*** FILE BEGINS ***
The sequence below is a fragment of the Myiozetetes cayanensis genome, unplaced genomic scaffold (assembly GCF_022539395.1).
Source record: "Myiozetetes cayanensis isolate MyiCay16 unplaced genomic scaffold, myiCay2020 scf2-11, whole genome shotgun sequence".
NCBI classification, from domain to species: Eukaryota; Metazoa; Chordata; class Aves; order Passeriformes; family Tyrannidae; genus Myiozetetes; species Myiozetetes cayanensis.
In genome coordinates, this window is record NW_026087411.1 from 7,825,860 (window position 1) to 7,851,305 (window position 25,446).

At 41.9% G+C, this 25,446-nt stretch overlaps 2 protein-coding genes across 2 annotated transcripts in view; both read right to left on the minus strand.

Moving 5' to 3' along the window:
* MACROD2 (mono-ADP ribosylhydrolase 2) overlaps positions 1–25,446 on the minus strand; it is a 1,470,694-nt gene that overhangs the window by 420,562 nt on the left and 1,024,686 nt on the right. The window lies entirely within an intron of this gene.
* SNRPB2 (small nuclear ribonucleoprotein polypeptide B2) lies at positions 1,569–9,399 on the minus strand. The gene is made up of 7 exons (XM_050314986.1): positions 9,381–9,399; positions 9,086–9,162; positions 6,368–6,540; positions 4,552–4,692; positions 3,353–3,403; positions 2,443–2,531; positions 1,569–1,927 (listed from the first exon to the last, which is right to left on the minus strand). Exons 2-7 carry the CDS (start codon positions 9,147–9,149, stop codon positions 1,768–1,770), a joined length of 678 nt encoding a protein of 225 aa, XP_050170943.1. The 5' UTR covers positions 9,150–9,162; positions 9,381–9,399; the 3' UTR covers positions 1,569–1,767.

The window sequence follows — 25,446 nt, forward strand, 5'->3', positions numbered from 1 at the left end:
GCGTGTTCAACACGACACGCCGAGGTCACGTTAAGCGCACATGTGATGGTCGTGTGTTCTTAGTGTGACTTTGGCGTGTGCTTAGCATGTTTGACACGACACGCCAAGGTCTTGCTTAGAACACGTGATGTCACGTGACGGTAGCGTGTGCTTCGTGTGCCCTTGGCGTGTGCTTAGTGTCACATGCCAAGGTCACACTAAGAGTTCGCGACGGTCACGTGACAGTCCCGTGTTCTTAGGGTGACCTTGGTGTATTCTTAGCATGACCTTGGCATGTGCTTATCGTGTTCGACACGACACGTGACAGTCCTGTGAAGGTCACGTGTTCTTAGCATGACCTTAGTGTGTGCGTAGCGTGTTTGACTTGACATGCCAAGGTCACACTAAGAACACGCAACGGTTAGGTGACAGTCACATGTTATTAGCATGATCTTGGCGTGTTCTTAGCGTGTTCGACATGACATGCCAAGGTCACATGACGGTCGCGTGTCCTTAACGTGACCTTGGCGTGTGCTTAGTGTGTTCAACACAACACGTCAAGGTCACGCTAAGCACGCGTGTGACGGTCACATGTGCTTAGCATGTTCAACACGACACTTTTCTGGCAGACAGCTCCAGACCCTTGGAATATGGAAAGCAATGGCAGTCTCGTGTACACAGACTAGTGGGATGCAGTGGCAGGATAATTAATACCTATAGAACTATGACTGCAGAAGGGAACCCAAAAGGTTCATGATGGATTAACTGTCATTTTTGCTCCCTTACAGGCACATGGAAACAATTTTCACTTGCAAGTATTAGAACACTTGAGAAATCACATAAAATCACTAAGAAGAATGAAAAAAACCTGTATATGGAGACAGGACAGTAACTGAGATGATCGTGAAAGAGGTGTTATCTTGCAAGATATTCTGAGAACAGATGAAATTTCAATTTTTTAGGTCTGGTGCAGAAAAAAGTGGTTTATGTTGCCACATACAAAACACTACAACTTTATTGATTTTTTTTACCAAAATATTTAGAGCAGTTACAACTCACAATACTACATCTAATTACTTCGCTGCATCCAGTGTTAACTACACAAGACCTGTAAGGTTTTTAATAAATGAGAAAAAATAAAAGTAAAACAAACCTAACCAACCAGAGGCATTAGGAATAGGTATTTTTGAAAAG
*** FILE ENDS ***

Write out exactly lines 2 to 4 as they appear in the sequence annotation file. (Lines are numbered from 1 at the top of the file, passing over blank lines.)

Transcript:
Source record: "Myiozetetes cayanensis isolate MyiCay16 unplaced genomic scaffold, myiCay2020 scf2-11, whole genome shotgun sequence".
NCBI classification, from domain to species: Eukaryota; Metazoa; Chordata; class Aves; order Passeriformes; family Tyrannidae; genus Myiozetetes; species Myiozetetes cayanensis.
In genome coordinates, this window is record NW_026087411.1 from 7,825,860 (window position 1) to 7,851,305 (window position 25,446).